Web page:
Christmas 2016: Arugula Salad, Tri-Tip with Horseradish Cream, Corn Casserole, Roasted Veggies, Biscuits, Pumpkin Cupcakes

Last post of the year! It’s been a lot of fun starting this blog and I while I knew I liked cooking, I really discovered this year just how much I love it. It’s been so much fun researching new recipes, adapting recipes to my family’s tastes, and building some of my own. I look forward to a very nom-nom-nom-y 2017 – Happy New Year and see you soon with new posts!


Arugula Salad with Prosciutto, Tomatoes, and Mozzarella

This is the same salad that I made for Christmas Eve 2016 except I subbed fresh mozzarella for the burrata (it was cheaper…). It’s very easy to put together, which makes it a good choice when you want a quick appetizer salad. Topped with the same honey-lemon dressing from the night before as well, but I think it would taste good with whatever your favorite dressing is.

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Tri-Tip with Horseradish Cream

The horseradish cream is a nice accompaniment for a lot of beef roasts. It’s nice and easy to make the night before (or even a couple nights before), so you have one less thing to do the day-of. Making it a few days ahead also gives the cream a good amount of time for the flavors to meld together.

I will forever make fun of my husband because instead of buying horseradish root, he brought home a knob of ginger instead. “They look the same!” (No, they don’t). “They were in the same area!” (No, they weren’t). “Ugh!” (Haha!). Oh, and the horseradish root had a label on it that said…wait for it…”Horseradish Root.” It’s also now memorialized in writing, so I will definitely always remember.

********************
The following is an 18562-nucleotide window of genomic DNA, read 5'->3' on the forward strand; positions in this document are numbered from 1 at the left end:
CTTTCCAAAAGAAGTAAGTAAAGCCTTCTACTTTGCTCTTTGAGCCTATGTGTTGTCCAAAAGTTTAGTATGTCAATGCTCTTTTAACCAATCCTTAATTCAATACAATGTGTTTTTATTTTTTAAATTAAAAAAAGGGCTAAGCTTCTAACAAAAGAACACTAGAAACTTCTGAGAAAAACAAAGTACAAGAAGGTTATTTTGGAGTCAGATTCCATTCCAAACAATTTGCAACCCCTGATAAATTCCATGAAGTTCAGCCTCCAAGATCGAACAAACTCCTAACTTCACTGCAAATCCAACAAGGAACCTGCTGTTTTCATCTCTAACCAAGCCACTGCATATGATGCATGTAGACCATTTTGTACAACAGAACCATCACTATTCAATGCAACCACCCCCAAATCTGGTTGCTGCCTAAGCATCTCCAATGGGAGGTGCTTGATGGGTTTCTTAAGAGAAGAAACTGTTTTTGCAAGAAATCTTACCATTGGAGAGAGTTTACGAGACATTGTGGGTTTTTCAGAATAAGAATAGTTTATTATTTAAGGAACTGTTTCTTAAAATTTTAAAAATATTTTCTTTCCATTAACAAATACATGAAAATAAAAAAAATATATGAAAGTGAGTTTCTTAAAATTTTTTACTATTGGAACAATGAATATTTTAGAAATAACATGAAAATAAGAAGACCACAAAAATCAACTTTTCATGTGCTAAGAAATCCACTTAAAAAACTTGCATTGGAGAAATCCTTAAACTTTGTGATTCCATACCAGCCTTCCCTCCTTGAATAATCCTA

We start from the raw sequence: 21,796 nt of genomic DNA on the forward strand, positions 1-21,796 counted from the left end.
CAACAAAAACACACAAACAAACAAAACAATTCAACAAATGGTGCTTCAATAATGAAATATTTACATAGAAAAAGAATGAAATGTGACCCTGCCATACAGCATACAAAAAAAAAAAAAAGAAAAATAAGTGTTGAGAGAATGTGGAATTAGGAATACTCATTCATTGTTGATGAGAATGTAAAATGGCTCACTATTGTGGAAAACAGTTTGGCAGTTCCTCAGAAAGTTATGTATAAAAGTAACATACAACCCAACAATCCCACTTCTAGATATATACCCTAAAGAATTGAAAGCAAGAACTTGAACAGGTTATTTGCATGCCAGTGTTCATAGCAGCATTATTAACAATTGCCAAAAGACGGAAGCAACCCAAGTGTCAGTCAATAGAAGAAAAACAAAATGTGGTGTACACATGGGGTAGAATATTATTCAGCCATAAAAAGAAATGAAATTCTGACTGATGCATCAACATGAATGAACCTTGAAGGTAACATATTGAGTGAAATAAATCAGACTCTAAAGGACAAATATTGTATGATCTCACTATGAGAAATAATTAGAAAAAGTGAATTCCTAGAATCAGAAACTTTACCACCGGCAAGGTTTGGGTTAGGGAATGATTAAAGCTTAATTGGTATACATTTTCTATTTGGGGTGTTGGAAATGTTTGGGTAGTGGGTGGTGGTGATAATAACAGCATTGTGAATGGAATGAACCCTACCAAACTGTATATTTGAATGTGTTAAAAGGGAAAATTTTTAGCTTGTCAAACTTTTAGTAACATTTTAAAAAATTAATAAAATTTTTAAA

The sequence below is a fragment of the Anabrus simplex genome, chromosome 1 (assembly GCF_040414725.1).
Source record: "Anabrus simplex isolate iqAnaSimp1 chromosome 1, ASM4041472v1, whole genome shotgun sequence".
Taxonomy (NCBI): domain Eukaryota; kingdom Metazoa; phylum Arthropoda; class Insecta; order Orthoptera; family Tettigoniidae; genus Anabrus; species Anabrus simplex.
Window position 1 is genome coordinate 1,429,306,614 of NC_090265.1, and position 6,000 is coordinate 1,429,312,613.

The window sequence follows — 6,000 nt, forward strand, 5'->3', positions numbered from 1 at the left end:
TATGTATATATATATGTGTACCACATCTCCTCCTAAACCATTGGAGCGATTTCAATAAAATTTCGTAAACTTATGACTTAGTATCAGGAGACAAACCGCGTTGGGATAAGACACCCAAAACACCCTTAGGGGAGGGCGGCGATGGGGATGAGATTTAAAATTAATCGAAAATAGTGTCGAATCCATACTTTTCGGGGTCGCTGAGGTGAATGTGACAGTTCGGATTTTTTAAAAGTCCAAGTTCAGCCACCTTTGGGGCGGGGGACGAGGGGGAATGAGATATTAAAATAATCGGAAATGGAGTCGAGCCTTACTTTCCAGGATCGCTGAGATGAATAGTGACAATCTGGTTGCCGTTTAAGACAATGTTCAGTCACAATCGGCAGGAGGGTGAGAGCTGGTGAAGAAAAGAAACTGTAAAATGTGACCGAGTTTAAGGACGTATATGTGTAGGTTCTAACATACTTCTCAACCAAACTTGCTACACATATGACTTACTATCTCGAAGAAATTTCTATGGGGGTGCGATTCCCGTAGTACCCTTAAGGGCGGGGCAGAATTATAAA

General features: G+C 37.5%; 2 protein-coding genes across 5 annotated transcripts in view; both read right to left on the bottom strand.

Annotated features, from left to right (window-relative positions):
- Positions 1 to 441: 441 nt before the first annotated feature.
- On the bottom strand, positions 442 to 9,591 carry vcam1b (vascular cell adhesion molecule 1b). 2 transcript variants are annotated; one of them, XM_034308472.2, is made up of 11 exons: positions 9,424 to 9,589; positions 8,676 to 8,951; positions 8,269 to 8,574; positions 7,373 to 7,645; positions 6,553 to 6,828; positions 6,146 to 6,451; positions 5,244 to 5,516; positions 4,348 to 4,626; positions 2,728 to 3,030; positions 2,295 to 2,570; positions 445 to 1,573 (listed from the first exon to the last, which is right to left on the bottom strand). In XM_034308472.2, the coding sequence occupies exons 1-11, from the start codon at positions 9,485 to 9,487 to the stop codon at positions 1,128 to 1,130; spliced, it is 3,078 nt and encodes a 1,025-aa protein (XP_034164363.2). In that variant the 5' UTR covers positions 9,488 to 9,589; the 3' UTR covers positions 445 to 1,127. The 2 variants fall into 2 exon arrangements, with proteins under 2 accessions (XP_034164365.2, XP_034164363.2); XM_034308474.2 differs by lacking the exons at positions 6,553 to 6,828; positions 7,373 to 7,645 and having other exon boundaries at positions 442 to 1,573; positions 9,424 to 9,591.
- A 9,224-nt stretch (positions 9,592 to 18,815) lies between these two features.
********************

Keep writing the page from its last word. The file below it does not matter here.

To make the cream sauce, I used:

  • 1/2 cup sour cream
  • 1/2 cup heavy cream
  • 1/4 cup + about 2 tbsp freshly grated horseradish 
  • 1 tsp white vinegar
  • Couple dashes of kosher salt
  • A few grinds of fresh pepper

I combined everything together in a bowl, used my husband as a taste tester (original amount of 1/4 cup of horseradish wasn’t enough so added in the extra) and let it sit for 2 days. I think you only need to let it sit for a couple hours, but I tried to make as much as I could ahead of time to save time on the day-of.

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Tri-tip is a triangular cut of meat from the bottom sirloin (read up a bit on it here, including a some recipes: The Food Lab). It’s a very Californian meat (Santa Maria is a city in California that popularized this cut), so not the easiest to find elsewhere.

Side story/vent: My husband found it at our local butcher, but it was untrimmed and had a huge fat cap on it that the guy conveniently kept on the bottom and didn’t show him (I weighed it after I cut it off – it was literally a pound of fat) and was therefore far too expensive for what we got. The butcher remarked that 2.5 lbs of the tri-tip would be more than enough to feed our party of 6 and have leftovers. Oh, how nice of him to save him money from buying two, right? Well, he failed to note that 1 lb of the 2.5 lbs was a layer of fat. While I could see how someone who hasn’t bought tri-tip before not knowing about the fat cap, it was the fact that the butcher made a very specific comment about the weight of “meat” that upset me. After my initial grumbling that the butcher gipped him and took advantage that he was inexperienced in buying that cut, we decided it wasn’t worth the negative reaction since it’s hard to find where we are and after all, it’s for Christmas! (However, we will be taking our business elsewhere from now on…)

Anyway, I adapted this recipe from Chef Thomas Keller’s Ad Hoc at Home cookbook. The biggest changes I made were that I salted it the night before with the rest of the spices and I reverse-seared it instead of pre-searing it.

The hardest part of this recipe is removing all the silver skin, but it’s really important to do so that the spices can penetrate the meat and so it will brown properly when you sear it. I recently got a small paring knife that was really helpful and less scary to use for this task.